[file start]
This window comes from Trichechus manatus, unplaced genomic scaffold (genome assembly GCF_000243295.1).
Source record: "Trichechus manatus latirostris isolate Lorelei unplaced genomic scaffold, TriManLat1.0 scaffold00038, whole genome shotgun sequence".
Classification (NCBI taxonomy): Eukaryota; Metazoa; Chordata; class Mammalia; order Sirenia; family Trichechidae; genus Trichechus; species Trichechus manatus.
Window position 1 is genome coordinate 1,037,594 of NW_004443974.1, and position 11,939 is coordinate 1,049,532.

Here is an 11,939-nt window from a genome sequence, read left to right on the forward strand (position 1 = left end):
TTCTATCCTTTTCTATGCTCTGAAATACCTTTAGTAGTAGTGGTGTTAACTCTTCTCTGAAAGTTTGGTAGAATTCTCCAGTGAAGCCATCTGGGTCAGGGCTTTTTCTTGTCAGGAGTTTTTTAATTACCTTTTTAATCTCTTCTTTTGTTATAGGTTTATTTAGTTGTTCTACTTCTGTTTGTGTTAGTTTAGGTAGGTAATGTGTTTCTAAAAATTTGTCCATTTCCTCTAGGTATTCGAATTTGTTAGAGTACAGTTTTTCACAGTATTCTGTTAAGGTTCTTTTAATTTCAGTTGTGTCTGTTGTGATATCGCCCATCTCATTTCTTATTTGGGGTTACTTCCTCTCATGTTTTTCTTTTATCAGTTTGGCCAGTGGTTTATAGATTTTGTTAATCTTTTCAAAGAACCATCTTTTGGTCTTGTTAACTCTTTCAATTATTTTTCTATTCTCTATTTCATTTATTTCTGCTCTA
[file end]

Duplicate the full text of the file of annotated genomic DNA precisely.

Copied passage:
This window comes from Trichechus manatus, unplaced genomic scaffold (genome assembly GCF_000243295.1).
Source record: "Trichechus manatus latirostris isolate Lorelei unplaced genomic scaffold, TriManLat1.0 scaffold00038, whole genome shotgun sequence".
Classification (NCBI taxonomy): Eukaryota; Metazoa; Chordata; class Mammalia; order Sirenia; family Trichechidae; genus Trichechus; species Trichechus manatus.
Window position 1 is genome coordinate 1,037,594 of NW_004443974.1, and position 11,939 is coordinate 1,049,532.

Here is an 11,939-nt window from a genome sequence, read left to right on the forward strand (position 1 = left end):
TTCTATCCTTTTCTATGCTCTGAAATACCTTTAGTAGTAGTGGTGTTAACTCTTCTCTGAAAGTTTGGTAGAATTCTCCAGTGAAGCCATCTGGGTCAGGGCTTTTTCTTGTCAGGAGTTTTTTAATTACCTTTTTAATCTCTTCTTTTGTTATAGGTTTATTTAGTTGTTCTACTTCTGTTTGTGTTAGTTTAGGTAGGTAATGTGTTTCTAAAAATTTGTCCATTTCCTCTAGGTATTCGAATTTGTTAGAGTACAGTTTTTCACAGTATTCTGTTAAGGTTCTTTTAATTTCAGTTGTGTCTGTTGTGATATCGCCCATCTCATTTCTTATTTGGGGTTACTTCCTCTCATGTTTTTCTTTTATCAGTTTGGCCAGTGGTTTATAGATTTTGTTAATCTTTTCAAAGAACCATCTTTTGGTCTTGTTAACTCTTTCAATTATTTTTCTATTCTCTATTTCATTTATTTCTGCTCTA